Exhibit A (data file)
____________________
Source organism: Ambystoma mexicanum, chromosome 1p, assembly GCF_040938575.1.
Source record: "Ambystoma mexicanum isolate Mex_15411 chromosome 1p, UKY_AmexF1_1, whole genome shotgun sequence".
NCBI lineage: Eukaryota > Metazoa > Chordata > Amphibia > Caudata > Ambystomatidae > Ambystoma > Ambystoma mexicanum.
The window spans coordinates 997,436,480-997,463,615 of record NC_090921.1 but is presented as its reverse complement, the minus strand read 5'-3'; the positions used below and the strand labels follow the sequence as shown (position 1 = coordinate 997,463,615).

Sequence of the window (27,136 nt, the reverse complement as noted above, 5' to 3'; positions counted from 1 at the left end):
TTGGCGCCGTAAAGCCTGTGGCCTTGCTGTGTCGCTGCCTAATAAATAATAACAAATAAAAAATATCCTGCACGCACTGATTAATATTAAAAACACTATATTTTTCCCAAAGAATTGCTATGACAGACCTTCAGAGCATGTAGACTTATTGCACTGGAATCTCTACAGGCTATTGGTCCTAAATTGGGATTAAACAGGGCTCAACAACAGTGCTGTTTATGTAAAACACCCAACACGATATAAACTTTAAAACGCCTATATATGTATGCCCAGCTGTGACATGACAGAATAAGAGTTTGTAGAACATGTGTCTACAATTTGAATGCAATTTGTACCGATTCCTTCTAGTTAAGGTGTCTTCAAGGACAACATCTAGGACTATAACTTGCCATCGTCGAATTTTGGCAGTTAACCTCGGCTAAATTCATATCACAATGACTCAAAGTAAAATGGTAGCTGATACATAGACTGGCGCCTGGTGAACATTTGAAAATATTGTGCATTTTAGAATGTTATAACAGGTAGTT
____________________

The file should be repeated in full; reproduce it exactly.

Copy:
Source organism: Ambystoma mexicanum, chromosome 1p, assembly GCF_040938575.1.
Source record: "Ambystoma mexicanum isolate Mex_15411 chromosome 1p, UKY_AmexF1_1, whole genome shotgun sequence".
NCBI lineage: Eukaryota > Metazoa > Chordata > Amphibia > Caudata > Ambystomatidae > Ambystoma > Ambystoma mexicanum.
The window spans coordinates 997,436,480-997,463,615 of record NC_090921.1 but is presented as its reverse complement, the minus strand read 5'-3'; the positions used below and the strand labels follow the sequence as shown (position 1 = coordinate 997,463,615).

Sequence of the window (27,136 nt, the reverse complement as noted above, 5' to 3'; positions counted from 1 at the left end):
TTGGCGCCGTAAAGCCTGTGGCCTTGCTGTGTCGCTGCCTAATAAATAATAACAAATAAAAAATATCCTGCACGCACTGATTAATATTAAAAACACTATATTTTTCCCAAAGAATTGCTATGACAGACCTTCAGAGCATGTAGACTTATTGCACTGGAATCTCTACAGGCTATTGGTCCTAAATTGGGATTAAACAGGGCTCAACAACAGTGCTGTTTATGTAAAACACCCAACACGATATAAACTTTAAAACGCCTATATATGTATGCCCAGCTGTGACATGACAGAATAAGAGTTTGTAGAACATGTGTCTACAATTTGAATGCAATTTGTACCGATTCCTTCTAGTTAAGGTGTCTTCAAGGACAACATCTAGGACTATAACTTGCCATCGTCGAATTTTGGCAGTTAACCTCGGCTAAATTCATATCACAATGACTCAAAGTAAAATGGTAGCTGATACATAGACTGGCGCCTGGTGAACATTTGAAAATATTGTGCATTTTAGAATGTTATAACAGGTAGTT